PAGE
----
‘You Turned Out To Be Exactly Like Us’

Fahmida Riaz-the Voice of Resistance

Saif Mahmood

In a slow-paced style, Fahmida would recite her fiery poetry, interspersed with typical Hindi expressions, exhorting her audience to march on even in the darkest of times.

For Fahmida, personal freedom and Constitutional democracy were inherently intertwined with the idea of justice, and at the heart of her fight for justice was the question of gender equality. Asked once if she was a feminist, Fahmida had responded: “What feminism means to me is simply that women, like men, are complete human beings with limitless possibilities”; and this brand of feminism runs across her works like a golden thread. When General Zia-ul-Haq issued orders forcing Pakistani women to cover themselves with a black chador, she tore into his autocratic diktat, advising him to cover his own misdeeds with the same chador:

Huzur! maiñ is siyaahchaadarkakyakarooñgi?
Ye aapkyoñmujhkoba?hshtehaiñbasadinaayat?
Na sogmeiñhooñki us koo?hooñ
Gham-o-alam ?halqkodikhaaooñ
Na roghooñmaiñki is kitaareekiyoñmeiñ ?hiffat se Doobjaaoñ
Na maiñgunahgaarhooñnamujrim
Ke is syaahikimohrapnijabeeñpeharhaalmeiñlagaaoñ
Agar nagustaa?hmujhkosamjheiñ
Agar maiñjaañkiamaanpaooñ
Na jaanekabka gala sa?ahai
Ye aap se rahmchaahtahai
Huzur! itnakaramtoukeeje
Siyaahchaadar se apnehujreki be-kafanlaashDhaañpdeejiye

[My Lord! what will I do with this black chador?
Why do you bestow it upon me so kindly?
I’m not in mourning,
don’t have to announce my grief to the world
Neither am I a dreadful disease to be drowned in its darkness
Nor a sinner or a criminal obliged to stamp her forehead with its blackness
Pardon my audacity but, with folded hands, I have a request to make:
My Lord! In your sweet-smelling chamber lies a naked body, decayed and rotten for, God knows, how long!
It pleads for your mercy
My Lord! Show at least this bit of kindness–
Don’t give me this black chador
Use it to cover this naked body lying in your chamber]

Fahmida’s poetry is inherently polemical. In a patriarchal socio-political system presided over by condescending men–and women–she does not hesitate to publicly call out those who try to patronise her:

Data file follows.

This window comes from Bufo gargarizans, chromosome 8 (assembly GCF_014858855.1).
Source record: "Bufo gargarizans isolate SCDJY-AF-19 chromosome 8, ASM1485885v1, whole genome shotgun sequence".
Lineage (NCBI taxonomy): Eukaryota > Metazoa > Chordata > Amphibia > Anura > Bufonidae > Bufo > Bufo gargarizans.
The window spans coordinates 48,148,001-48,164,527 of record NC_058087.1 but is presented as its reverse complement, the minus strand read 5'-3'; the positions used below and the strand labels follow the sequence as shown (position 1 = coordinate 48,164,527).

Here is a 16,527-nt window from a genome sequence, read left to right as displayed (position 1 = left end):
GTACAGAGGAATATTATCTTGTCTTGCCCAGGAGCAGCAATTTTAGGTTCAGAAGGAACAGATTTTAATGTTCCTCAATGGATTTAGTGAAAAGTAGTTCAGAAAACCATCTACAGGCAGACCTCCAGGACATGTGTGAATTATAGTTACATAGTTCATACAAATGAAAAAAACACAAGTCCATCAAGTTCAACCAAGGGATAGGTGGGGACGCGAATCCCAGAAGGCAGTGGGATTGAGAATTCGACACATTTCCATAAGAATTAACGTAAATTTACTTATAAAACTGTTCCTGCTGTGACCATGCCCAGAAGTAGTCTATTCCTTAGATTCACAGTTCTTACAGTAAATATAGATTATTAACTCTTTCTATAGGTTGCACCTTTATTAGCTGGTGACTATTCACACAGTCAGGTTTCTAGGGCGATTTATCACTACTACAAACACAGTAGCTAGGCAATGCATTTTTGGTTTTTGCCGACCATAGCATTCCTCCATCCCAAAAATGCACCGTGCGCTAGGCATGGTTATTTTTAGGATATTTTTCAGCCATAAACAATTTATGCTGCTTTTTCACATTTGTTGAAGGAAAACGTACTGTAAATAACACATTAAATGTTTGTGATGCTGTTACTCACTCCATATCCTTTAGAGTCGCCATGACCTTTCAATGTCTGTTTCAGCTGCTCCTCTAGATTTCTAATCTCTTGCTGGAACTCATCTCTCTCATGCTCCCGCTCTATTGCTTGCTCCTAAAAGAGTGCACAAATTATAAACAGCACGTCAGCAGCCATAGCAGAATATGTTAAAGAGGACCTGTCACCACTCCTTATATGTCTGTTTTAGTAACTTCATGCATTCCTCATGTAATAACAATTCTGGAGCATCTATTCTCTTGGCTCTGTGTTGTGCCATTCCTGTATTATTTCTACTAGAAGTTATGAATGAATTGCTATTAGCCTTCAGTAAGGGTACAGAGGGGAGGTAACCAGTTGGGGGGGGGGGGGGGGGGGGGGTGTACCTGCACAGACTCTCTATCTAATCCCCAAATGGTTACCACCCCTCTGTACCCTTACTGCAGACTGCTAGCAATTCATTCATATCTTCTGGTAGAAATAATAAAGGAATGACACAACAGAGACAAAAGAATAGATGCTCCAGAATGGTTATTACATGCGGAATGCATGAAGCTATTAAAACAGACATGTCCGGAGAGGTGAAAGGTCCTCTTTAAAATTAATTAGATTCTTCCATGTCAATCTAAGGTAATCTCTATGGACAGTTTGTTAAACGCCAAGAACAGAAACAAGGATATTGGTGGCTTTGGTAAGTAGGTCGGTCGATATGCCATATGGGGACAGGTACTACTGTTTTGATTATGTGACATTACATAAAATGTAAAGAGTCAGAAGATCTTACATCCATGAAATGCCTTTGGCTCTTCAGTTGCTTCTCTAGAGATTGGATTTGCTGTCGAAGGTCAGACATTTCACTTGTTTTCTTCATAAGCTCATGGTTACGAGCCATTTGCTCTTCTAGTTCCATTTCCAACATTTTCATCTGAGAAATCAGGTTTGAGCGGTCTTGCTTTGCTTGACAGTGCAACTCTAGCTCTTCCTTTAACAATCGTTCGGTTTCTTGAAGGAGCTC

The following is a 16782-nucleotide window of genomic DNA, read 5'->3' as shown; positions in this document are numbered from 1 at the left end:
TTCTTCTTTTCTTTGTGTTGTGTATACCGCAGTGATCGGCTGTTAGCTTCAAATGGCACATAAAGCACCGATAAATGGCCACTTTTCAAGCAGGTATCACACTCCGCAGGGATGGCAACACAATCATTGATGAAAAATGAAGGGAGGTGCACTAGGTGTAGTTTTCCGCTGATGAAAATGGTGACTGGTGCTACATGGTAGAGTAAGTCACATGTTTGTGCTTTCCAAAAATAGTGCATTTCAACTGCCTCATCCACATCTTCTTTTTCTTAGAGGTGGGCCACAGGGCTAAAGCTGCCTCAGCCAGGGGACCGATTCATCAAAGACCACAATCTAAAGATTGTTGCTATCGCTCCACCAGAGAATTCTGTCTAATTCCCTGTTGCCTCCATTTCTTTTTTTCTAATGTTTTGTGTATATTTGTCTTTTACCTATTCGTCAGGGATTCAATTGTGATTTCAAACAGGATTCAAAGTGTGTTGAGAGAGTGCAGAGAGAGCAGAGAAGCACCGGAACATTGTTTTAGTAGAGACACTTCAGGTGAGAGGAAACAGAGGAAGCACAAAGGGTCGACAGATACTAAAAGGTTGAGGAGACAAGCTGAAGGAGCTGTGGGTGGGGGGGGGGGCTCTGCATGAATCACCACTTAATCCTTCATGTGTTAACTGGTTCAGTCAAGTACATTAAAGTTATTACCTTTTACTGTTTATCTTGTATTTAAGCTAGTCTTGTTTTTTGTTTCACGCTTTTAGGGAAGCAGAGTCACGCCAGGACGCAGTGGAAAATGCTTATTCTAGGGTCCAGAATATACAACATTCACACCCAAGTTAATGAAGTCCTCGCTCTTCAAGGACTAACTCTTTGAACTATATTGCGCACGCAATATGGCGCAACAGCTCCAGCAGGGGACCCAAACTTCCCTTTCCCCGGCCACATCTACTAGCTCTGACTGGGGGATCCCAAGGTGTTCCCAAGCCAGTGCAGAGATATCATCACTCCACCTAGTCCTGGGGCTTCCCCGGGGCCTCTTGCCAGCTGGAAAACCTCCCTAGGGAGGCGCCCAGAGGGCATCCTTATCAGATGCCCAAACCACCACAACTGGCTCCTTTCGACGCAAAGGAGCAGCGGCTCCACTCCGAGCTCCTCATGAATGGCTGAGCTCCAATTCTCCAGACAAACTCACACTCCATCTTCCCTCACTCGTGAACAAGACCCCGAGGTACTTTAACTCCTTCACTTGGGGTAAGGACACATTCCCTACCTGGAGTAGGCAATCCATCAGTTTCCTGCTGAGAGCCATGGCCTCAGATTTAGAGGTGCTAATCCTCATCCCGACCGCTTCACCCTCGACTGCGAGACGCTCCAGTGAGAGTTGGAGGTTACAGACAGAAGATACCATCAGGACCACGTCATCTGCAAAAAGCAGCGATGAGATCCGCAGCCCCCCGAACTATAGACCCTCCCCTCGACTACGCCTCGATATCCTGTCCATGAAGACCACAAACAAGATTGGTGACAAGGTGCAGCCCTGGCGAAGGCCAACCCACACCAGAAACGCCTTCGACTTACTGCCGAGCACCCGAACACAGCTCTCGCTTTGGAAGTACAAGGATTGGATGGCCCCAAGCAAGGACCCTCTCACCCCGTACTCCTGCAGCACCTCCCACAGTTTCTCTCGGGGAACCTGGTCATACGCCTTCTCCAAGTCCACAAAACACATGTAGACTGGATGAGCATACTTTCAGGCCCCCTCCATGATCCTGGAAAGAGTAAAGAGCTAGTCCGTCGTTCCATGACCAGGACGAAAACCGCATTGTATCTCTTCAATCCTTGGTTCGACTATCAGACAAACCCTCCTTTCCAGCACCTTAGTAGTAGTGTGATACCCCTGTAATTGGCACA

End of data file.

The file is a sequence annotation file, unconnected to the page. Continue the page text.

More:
Inqilaabkeraajsinghaasan par biraajtegunvaano!
Tum kya do gegyaanmujhe!
Tum kursi par baithe hue ho
Aurmaiñdharti par khadihuihooñ
[O ye worthy, who sit on the royal throne of revolution!
Will you lecture me now?
O ye, who show me the right path!
You must realise
While you sit on a chair, I stand on the ground]

Her voice is the voice of resistance, the voice of those voiceless millions who want to be heard but are not, not just in her own country–Pakistan–but the world over. Deeply convinced that injustice anywhere contributes to an unjust world, she concerns herself with global issues: the Palestinian question, the Afghan civil war, and hate politics in India–all find a place in her works. But to say that Fahmida’s resistance is only political would not just be terribly untrue, it would also slight her rather wide and eclectic canvas. Right from the publication of her collection BadanDareedah (Torn-Bodied) in the 1970s to what was, perhaps, her last poem, “InquilabiAurat” (Revolutionary Woman) published in 2018, she challenges orthodoxy, questions the stereotype, defies norms, concerns herself with complexities of relationships and the imperfection of humans, and treats women’s sexuality with boldness and sensitivity. Accusing her lover of loving only her body, she reminds him that the body will change.

Fahmida and her husband were charged with sedition in Pakistan for their writings. She fled to Delhi where, on the recommendation of her friend, the legendary Amrita Pritam, Prime Minister Indira Gandhi offered her asylum. She stayed in Delhi for seven years, some of which she spent as Poet in Residence at JamiaMilliaIslamia and Visiting Researcher at JNU. In her poem, “Dilliterichaanvbadiqehri” [Delhi, your devastating shade], she bids an emotional farewell to the city, referring to it as her mother.

Fearless in dissent, unafraid in life and belligerent in love, Fahmida held the promise of hope even in the darkest of times. But heartbreaks are hard even for the strong. Her complaint about India turning out like her own country–tum bilkul hum jaisenikle–stems from a bad heartbreak–the kind one suffers when someone breaks her/his trust. Among the wrecks and ruins of Delhi’s ganga-jamunitehzeeb, the city’s distraught, heartbroken daughter deserves a diverse and much wider readership. All those who still cherish the values of liberty, freedom, equality, secularism and justice need her. They must read her.

(Saif Mahmood writes and speaks on Urdu poetry and its cultural heritage. The second edition of his book ‘Beloved Delhi: A Mughal City and Her Greatest Poets’ is now available. Courtesy:

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Vol 56, No. 40, Mar 31 - Apr 6, 2024